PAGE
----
As the 1960s wore on, however, Newbigin became concerned that many in the ecumenical movement were misusing the concept of the missio Dei in such a way as to actually marginalize the church. In their effort “to get out into the world, find out ‘what God is doing in the world’ and join forces with him,” many were overlooking the role of the church. The problem, in Newbigin’s assessment, was that “‘what God is doing in the world’ was generally thought to be in the secular rather than in the religious sectors of human life.”
The discipline here is to allow God to lead our groups of prayerful discerners toward the communal way of Jesus, with no eye on what the programming or practices will be prior. This requires great courage to hang on in the discernment longer than most will desire, but if the Spirit is already at work in our community, our job is first to discern God’s activity before we design our own. Once we have a strong sense, communally, of where God is at work in our midst, we then – and only then – take steps to answer the question, “What is our role in this effort?”
Relentless for the Lost
On this third commonality I see in all fruitful multipliers, I cannot overstate the importance of the word relentless. Multiplication work that remain relentless for the lost in their community is the key to staying on track with what God is doing to redeem creation. Show me a multiplication effort that has become about meeting the needs of church deconstructions, managing malcontents, or placating church historians, and I will show you a multiplication effort that will not multiply the way of Jesus. It may last, it may even grow, but the way of Jesus does not multiply when we lose our relentless posture toward the lost among us. Jesus makes this abundantly clear at the well in John 4.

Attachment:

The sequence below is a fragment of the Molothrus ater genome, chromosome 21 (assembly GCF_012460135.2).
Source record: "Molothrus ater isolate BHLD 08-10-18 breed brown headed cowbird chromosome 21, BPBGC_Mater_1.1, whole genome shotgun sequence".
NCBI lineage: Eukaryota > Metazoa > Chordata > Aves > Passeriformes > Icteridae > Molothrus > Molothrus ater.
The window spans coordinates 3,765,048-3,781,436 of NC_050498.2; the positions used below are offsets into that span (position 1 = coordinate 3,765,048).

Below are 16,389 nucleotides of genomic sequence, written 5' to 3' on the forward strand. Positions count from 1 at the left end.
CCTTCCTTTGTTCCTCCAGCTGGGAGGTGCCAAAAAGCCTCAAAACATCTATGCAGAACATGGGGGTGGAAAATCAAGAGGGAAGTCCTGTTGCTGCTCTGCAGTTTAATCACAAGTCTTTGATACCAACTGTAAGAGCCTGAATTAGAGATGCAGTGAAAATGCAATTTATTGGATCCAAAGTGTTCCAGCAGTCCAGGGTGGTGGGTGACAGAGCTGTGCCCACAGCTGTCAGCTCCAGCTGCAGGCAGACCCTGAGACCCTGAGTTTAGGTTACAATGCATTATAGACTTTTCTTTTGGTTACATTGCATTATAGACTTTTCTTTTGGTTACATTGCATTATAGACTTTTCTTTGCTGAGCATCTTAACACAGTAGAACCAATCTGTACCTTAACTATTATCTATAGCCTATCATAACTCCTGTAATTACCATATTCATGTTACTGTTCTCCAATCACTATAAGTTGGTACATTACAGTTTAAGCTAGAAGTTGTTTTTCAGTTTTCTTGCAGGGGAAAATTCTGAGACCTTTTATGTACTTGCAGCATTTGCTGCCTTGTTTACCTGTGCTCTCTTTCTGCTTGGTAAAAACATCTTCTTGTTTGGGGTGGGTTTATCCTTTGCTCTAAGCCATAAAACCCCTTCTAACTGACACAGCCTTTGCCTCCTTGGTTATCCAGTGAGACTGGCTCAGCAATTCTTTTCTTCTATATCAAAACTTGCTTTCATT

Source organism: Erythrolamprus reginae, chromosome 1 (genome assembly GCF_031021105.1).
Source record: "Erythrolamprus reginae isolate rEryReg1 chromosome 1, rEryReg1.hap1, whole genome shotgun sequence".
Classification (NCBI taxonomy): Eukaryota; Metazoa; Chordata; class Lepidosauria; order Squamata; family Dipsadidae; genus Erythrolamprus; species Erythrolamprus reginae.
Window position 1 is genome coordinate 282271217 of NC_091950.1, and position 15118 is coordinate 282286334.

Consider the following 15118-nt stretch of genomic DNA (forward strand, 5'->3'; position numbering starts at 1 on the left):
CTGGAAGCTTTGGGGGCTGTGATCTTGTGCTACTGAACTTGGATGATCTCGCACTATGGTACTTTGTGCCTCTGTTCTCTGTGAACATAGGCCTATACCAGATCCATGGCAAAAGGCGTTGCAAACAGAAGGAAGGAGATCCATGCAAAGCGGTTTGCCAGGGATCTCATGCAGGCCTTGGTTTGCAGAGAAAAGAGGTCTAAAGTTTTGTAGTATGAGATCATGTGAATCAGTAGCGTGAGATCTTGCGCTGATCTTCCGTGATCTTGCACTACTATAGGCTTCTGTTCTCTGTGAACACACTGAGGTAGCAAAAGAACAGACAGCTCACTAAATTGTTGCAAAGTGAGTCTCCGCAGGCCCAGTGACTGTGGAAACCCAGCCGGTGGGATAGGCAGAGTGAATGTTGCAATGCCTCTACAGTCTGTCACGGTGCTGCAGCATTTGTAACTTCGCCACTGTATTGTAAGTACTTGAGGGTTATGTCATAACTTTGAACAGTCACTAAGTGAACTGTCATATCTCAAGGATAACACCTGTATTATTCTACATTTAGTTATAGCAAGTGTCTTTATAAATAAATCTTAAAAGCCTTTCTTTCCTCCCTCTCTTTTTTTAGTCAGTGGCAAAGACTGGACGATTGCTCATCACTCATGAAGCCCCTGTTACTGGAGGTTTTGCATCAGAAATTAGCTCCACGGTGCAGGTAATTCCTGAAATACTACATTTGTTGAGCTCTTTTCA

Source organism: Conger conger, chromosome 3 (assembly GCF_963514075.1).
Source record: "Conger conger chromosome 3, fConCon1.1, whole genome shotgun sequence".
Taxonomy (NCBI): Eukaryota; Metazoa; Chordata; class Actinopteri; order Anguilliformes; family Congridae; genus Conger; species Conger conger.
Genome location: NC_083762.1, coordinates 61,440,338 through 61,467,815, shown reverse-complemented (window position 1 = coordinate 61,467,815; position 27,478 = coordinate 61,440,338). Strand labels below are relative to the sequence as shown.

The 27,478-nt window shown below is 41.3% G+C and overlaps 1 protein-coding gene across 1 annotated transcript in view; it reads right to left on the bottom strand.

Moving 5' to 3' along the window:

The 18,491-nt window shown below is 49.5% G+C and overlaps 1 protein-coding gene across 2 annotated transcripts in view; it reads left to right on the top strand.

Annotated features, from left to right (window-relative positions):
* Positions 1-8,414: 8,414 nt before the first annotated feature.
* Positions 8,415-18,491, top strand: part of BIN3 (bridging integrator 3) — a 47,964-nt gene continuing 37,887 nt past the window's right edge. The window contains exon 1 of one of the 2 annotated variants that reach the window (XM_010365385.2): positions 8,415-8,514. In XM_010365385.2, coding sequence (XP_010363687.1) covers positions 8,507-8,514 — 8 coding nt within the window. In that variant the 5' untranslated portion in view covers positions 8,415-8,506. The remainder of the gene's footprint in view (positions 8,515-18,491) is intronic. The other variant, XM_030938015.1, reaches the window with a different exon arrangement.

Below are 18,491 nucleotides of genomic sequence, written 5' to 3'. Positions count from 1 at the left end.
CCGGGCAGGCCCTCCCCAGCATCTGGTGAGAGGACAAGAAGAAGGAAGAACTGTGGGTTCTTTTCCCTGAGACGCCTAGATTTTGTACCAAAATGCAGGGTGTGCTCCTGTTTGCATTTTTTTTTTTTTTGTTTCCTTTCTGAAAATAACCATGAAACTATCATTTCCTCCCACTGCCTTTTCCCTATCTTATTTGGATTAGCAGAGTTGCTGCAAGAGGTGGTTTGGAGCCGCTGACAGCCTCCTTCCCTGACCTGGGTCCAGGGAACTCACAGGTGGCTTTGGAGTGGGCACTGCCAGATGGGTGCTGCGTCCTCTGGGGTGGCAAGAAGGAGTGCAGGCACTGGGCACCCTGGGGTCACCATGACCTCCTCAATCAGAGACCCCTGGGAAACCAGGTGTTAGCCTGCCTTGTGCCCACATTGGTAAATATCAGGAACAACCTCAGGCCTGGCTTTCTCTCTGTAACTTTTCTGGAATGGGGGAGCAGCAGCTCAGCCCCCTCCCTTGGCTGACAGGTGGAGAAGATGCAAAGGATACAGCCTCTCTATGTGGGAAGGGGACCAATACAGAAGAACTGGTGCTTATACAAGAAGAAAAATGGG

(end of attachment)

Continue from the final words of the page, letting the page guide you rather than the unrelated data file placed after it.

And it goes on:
We have done significant work together as a family of churches in recent years to ensure we are viewing and proclaiming a Gospel that Jesus actually preached. We have embraced a more robust and renewed vision of the church. Through faithful prayer, and joining God where he is at work, we will inevitably bear the fruit of lost people in our midst, people desperately trying everything to make life work only to arrive in community exhausted, isolated, and woefully lacking for encounters with the living God. May we remember Paul’s words to his young friend, Timothy, “Keep your head in all situations, endure hardship, do the work of an evangelist, discharge all the duties of your ministry” (2 Timothy 4:5 NIV).
I pray you begin 2023 with an eye on practices in your own life and ministry that will lead to multiplication.
 Andrew M. Davis, Revitalize: Biblical Keys to Helping Your Church Come Alive Again (Baker Publishing, 2017), 94–95.
 Charles E. Cotherman, “How Do We Discern God’s Activity in Scripture and Our Community?,” in Sent to Flourish, ed. Len Tang and Charles E. Cotherman (Downers Grove, IL: IVP Academic, 2019), 10–11.